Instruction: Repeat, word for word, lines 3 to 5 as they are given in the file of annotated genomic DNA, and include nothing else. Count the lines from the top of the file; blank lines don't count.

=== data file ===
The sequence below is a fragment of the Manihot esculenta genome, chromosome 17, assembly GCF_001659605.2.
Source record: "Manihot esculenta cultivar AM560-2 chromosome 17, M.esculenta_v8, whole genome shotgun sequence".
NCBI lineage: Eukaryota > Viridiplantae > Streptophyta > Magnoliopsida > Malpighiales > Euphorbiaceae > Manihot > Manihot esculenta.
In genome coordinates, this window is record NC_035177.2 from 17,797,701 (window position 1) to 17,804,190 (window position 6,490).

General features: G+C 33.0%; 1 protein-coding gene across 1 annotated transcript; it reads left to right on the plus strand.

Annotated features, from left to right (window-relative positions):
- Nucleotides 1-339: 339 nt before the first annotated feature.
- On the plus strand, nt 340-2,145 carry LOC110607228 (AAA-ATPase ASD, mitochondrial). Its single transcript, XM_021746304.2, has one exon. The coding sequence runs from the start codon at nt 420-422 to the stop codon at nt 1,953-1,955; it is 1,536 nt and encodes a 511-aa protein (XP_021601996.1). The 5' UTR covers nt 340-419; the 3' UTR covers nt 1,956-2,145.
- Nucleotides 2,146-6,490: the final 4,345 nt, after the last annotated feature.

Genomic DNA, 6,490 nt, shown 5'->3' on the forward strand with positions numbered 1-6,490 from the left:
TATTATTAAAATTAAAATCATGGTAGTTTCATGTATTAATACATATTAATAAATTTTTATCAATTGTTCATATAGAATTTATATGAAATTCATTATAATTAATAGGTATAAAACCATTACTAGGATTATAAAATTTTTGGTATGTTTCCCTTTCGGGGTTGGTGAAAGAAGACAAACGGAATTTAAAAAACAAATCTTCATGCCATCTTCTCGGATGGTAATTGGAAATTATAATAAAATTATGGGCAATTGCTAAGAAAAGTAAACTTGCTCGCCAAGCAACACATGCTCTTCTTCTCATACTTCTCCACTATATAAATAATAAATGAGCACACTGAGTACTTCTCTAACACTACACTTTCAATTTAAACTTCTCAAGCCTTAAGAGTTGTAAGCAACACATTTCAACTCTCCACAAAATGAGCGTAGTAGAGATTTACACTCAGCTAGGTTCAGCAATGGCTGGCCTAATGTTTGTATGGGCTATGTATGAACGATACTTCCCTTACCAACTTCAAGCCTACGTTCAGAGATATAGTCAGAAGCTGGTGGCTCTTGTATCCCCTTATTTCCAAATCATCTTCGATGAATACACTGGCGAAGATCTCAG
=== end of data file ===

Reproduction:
NCBI lineage: Eukaryota > Viridiplantae > Streptophyta > Magnoliopsida > Malpighiales > Euphorbiaceae > Manihot > Manihot esculenta.
In genome coordinates, this window is record NC_035177.2 from 17,797,701 (window position 1) to 17,804,190 (window position 6,490).

General features: G+C 33.0%; 1 protein-coding gene across 1 annotated transcript; it reads left to right on the plus strand.